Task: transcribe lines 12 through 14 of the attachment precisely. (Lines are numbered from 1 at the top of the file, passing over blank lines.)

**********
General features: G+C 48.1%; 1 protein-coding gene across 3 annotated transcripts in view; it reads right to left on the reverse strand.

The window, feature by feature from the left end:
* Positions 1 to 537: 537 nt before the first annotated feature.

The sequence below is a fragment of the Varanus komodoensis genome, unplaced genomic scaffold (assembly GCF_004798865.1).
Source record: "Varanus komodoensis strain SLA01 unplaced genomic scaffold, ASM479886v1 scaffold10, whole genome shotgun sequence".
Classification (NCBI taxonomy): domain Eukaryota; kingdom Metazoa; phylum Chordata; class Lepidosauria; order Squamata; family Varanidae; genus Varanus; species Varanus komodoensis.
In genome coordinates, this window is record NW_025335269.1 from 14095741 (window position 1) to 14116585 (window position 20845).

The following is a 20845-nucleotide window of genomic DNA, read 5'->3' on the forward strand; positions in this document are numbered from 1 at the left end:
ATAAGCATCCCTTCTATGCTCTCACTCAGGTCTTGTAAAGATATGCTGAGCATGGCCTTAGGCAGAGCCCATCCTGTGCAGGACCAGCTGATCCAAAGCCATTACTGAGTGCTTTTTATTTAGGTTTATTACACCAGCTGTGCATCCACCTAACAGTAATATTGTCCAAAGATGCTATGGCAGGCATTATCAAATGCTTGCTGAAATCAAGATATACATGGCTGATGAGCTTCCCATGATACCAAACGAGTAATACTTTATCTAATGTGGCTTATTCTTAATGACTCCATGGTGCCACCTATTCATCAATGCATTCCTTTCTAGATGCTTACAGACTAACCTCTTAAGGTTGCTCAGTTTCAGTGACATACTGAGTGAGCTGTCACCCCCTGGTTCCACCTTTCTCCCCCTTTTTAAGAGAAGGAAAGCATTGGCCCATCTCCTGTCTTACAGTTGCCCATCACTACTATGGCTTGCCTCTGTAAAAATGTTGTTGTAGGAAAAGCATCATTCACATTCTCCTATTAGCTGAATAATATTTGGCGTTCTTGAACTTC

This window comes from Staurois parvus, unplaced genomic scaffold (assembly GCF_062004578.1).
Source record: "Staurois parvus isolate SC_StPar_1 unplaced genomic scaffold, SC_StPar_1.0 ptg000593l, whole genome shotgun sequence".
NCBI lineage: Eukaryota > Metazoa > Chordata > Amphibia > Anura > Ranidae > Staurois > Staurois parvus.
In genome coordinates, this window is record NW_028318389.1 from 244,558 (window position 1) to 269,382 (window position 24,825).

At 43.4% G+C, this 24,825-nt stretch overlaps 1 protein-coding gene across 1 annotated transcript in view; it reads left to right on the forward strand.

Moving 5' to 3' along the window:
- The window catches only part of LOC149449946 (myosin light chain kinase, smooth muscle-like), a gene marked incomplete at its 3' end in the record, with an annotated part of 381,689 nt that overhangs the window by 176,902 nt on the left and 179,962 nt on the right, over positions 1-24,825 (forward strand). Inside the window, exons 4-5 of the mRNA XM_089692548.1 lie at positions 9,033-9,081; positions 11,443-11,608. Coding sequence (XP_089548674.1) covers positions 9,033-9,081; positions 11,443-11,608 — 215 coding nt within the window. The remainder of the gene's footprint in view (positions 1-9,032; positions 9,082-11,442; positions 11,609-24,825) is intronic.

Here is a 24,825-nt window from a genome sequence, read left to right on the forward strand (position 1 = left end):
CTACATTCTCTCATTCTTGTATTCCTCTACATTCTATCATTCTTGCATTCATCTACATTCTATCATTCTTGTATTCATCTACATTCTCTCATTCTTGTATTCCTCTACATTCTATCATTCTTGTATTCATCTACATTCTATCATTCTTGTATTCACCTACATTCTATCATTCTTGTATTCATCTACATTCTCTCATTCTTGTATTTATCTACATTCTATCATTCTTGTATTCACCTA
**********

NCBI lineage: Eukaryota > Metazoa > Chordata > Amphibia > Anura > Ranidae > Staurois > Staurois parvus.
In genome coordinates, this window is record NW_028318389.1 from 244,558 (window position 1) to 269,382 (window position 24,825).

At 43.4% G+C, this 24,825-nt stretch overlaps 1 protein-coding gene across 1 annotated transcript in view; it reads left to right on the forward strand.